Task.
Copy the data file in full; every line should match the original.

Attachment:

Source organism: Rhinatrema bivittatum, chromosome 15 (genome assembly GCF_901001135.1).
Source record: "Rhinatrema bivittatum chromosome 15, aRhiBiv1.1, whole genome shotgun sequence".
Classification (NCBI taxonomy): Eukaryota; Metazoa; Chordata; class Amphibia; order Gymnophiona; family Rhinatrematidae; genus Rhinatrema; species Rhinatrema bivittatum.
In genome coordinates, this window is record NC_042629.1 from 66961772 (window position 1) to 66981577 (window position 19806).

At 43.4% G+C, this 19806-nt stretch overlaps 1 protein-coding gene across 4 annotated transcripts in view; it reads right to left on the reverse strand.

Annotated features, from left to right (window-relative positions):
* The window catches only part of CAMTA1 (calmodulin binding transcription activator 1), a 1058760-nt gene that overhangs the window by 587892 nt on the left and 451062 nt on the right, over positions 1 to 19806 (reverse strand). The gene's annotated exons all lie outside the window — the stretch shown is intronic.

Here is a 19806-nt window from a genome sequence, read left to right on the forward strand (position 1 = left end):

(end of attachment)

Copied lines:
Source organism: Rhinatrema bivittatum, chromosome 15 (genome assembly GCF_901001135.1).
Source record: "Rhinatrema bivittatum chromosome 15, aRhiBiv1.1, whole genome shotgun sequence".
Classification (NCBI taxonomy): Eukaryota; Metazoa; Chordata; class Amphibia; order Gymnophiona; family Rhinatrematidae; genus Rhinatrema; species Rhinatrema bivittatum.
In genome coordinates, this window is record NC_042629.1 from 66961772 (window position 1) to 66981577 (window position 19806).

At 43.4% G+C, this 19806-nt stretch overlaps 1 protein-coding gene across 4 annotated transcripts in view; it reads right to left on the reverse strand.

Annotated features, from left to right (window-relative positions):
* The window catches only part of CAMTA1 (calmodulin binding transcription activator 1), a 1058760-nt gene that overhangs the window by 587892 nt on the left and 451062 nt on the right, over positions 1 to 19806 (reverse strand). The gene's annotated exons all lie outside the window — the stretch shown is intronic.

Here is a 19806-nt window from a genome sequence, read left to right on the forward strand (position 1 = left end):